Via Mefi: The Daily Express reports on a UK Government Announcement to expand the use of Family Intervention Projects. However, the Daily Express exaggerates the report somewhat, the article stating (apparently wildly incorrectly) that the UK Government “plans to put 20,000 problem families under 24-hour CCTV supervision in their own homes”. Other reports in the UK press make no mention of CCTV. Nonetheless, the alarmist Express article is widely picked up and discussed on the internet, pushing many people past 10 on the Orwellometer. Then Mefite FfejL uses Twitter to ask Ed Balls, the minister responsible, if the CCTV aspect of the Express article is accurate.
Apparently, in very extreme cases families may be moved from their (often state funded) homes to ‘core residential units’ for 24 hour support and supervision, but this is very different from the Express report of the government planning to put “20,000 problem families under 24-hour CCTV supervision”
For an example of the situations the initiative is supposed to tackle, “The Addison family case study” in this PDF is interesting reading:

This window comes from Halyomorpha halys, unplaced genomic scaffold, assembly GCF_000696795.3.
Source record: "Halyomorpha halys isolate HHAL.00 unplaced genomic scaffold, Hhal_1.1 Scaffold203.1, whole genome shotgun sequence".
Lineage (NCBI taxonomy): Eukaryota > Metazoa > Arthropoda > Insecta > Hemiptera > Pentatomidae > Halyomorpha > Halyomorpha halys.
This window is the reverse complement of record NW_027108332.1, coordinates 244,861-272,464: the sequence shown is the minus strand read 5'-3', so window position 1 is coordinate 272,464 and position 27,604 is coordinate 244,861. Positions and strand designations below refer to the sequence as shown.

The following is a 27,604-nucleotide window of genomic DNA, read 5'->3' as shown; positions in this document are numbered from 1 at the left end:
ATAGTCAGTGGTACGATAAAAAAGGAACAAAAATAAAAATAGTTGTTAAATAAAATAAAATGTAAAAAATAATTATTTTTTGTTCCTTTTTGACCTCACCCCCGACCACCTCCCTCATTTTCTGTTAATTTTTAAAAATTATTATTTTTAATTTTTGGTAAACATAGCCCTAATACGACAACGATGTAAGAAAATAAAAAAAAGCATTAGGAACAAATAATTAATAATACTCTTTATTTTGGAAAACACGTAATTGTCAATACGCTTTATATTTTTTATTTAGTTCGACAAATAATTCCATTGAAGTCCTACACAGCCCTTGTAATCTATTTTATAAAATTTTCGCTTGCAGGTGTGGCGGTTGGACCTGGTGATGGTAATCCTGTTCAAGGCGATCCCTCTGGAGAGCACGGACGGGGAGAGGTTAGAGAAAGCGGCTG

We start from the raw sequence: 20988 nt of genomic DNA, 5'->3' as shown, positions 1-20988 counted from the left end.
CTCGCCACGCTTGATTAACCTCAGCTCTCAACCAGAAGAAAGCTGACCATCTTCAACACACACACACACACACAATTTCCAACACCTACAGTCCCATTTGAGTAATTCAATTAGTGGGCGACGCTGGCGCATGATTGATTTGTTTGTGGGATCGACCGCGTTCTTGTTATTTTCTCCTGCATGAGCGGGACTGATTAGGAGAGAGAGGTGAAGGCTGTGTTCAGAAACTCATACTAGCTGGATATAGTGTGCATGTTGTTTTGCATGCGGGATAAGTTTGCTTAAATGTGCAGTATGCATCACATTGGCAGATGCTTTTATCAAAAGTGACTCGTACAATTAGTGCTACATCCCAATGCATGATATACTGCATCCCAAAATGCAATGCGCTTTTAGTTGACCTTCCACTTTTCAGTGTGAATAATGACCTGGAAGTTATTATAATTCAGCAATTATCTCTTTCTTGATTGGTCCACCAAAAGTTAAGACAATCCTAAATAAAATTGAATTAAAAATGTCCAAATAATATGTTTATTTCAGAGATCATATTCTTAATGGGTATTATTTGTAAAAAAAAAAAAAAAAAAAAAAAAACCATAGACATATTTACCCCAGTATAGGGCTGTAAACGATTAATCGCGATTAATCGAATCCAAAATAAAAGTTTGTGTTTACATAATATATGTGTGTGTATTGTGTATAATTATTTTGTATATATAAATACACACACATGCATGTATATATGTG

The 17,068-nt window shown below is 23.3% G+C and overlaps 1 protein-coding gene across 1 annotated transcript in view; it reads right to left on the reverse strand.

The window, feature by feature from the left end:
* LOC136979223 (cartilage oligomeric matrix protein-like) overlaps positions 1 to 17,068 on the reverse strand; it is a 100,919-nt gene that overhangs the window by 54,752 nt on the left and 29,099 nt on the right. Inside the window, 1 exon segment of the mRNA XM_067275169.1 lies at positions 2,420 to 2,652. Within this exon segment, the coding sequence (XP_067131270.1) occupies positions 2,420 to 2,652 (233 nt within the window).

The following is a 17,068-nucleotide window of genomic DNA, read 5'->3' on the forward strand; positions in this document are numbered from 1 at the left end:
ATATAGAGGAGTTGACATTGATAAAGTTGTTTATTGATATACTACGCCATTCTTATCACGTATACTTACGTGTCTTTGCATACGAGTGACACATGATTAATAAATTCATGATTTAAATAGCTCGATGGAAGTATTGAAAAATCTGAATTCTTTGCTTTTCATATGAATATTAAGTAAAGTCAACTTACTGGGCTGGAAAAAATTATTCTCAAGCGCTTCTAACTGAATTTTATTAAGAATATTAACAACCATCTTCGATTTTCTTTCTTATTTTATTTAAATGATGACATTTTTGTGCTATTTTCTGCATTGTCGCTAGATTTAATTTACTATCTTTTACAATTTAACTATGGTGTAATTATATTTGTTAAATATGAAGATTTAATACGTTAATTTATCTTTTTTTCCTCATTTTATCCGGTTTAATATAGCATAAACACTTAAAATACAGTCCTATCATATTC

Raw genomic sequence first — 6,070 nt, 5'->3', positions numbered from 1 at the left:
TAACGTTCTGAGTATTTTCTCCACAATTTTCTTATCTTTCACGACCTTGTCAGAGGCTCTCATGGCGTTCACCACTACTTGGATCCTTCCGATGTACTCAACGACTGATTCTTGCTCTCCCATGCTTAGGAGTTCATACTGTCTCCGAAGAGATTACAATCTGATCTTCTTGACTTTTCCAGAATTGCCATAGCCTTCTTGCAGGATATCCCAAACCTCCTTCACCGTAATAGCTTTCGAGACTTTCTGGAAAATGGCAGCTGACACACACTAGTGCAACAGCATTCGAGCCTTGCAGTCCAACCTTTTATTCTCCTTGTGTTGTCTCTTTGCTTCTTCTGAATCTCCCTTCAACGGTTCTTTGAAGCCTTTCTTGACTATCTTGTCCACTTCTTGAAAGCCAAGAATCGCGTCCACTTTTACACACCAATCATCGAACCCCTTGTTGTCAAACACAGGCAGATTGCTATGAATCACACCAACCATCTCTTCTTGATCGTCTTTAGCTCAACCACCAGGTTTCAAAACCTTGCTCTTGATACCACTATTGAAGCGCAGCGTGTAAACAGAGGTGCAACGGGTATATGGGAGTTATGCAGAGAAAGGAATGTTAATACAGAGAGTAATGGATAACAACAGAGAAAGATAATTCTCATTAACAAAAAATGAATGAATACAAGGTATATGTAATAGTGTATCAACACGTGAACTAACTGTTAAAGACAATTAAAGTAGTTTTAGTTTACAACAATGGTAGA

No, Jeff, it is complete nonsense is Ed Balls’ reply.
Numerous agencies were trying to engage with Christine and her family. At the time of the project’s involvement there were around 20 agencies including the youth offending team, community mental health team, social services, education welfare officers, police, anti-social behaviour team, housing services, Connexions service, probation service, debt advice service, educational psychologist, etc. Christine and her children neither kept appointments with these professionals nor opened the door when they came to the house … Christine and her family were costing services well in excess of £250,000 per year …
Looking beyond the media curfuffle, there is an interesting question at the heart of this: When ‘problem families’ are ruining their own childrens prospects and making life miserable for the many people that may live near them, what is the correct response for a state to make?